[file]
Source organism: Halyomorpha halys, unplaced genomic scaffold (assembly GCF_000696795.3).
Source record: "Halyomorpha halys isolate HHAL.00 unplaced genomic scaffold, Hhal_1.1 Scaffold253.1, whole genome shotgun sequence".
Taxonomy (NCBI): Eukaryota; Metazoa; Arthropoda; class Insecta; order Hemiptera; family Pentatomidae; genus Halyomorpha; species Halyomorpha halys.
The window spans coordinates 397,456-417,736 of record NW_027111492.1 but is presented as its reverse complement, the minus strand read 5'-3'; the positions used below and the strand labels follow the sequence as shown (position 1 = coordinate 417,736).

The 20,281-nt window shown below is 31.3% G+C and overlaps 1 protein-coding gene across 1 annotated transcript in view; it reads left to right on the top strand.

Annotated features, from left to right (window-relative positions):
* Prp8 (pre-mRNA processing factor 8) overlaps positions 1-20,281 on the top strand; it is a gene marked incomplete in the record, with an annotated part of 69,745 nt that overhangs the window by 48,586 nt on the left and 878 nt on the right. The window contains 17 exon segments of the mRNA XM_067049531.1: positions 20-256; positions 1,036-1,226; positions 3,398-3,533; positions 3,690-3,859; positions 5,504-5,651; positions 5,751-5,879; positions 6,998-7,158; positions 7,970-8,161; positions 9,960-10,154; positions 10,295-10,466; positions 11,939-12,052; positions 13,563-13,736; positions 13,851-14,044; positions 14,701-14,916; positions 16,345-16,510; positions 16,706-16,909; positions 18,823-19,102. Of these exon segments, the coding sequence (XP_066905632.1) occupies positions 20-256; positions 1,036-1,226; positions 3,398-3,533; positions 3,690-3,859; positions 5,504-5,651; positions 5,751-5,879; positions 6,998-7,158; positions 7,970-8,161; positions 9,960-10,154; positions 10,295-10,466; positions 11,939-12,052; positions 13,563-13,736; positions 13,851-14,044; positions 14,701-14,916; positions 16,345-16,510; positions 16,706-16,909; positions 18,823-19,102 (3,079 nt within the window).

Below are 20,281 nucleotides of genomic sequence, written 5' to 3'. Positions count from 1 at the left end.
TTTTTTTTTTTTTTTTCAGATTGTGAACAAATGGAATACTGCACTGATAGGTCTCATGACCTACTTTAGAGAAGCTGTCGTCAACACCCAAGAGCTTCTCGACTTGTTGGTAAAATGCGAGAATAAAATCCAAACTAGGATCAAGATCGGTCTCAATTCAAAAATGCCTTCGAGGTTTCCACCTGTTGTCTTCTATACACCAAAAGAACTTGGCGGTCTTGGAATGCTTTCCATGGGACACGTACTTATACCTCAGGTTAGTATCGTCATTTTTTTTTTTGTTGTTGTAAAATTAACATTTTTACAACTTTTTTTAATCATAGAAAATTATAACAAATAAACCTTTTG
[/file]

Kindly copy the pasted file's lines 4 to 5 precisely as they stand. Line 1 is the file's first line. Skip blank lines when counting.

The window spans coordinates 397,456-417,736 of record NW_027111492.1 but is presented as its reverse complement, the minus strand read 5'-3'; the positions used below and the strand labels follow the sequence as shown (position 1 = coordinate 417,736).

The 20,281-nt window shown below is 31.3% G+C and overlaps 1 protein-coding gene across 1 annotated transcript in view; it reads left to right on the top strand.